Traditionally celebrated on October 31st – on the same day as Halloween – Reformation Day is a Protestant holiday that commemorates the Reformation movement started by Martin Luther in the 16th century. In many of the German states it is a public holiday, and as such many arms of the government and court system are often closed. In the U.S., this commemorative holiday is usually moved to the Sunday before Halloween, a day known as Reformation Sunday.
On Halloween of 1517, a German monk named Martin Luther nailed his 95 Theses to the door of Wittenberg Church. These 95 Theses expressed his concerns over corruption found in the Catholic church. One of his primary concerns was the church selling “indulgences” to people in order to release them from having to serve penitence for their sins. An act which he considered to be people trying to buy their way into heaven. This act opened up a debate with religious scholars of the time that eventually lead to the Protestant Reformation.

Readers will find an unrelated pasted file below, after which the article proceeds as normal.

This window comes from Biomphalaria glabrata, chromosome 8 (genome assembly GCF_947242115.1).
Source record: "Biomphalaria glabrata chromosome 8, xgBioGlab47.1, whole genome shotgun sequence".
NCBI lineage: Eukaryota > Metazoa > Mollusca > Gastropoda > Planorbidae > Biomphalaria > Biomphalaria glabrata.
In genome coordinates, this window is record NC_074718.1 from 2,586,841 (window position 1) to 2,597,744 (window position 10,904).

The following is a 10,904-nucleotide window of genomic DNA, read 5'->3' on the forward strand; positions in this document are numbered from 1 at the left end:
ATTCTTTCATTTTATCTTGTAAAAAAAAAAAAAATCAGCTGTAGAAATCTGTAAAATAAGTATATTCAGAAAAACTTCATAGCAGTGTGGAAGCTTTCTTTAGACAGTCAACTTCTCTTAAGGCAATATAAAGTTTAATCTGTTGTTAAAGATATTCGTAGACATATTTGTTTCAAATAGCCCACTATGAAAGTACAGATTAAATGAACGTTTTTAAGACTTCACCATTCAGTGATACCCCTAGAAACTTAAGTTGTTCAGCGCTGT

Reformation Day has been observed as a holiday since the mid-16th century, but its official date of October 31st was set until about 1717. This is when it became an official German observance and the date from which it would spread on an international level.
Customs, Traditions And Observances
This observance day is celebrated in many different ways all across Europe and North America. Some people observe the day from a religious standpoint and use it to attend special church services. Other people observe it as any other public holiday and take the time to shop or sight-see. Areas around Germany often see an influx of visitors on this day. This is especially true in Austria and Switzerland.
Reformation Day is an important day that allows Protestants to not only reflect on the history of their religion, but also one that is important in honoring the core belief system of Protestantism.
When is Reformation Day?
|This year (2020)||October 31 (Saturday)||Multiple dates - more|
|Next year (2021)||October 31 (Sunday)||Multiple dates - more|
|Last year (2019)||October 31 (Thursday)||Multiple dates - more|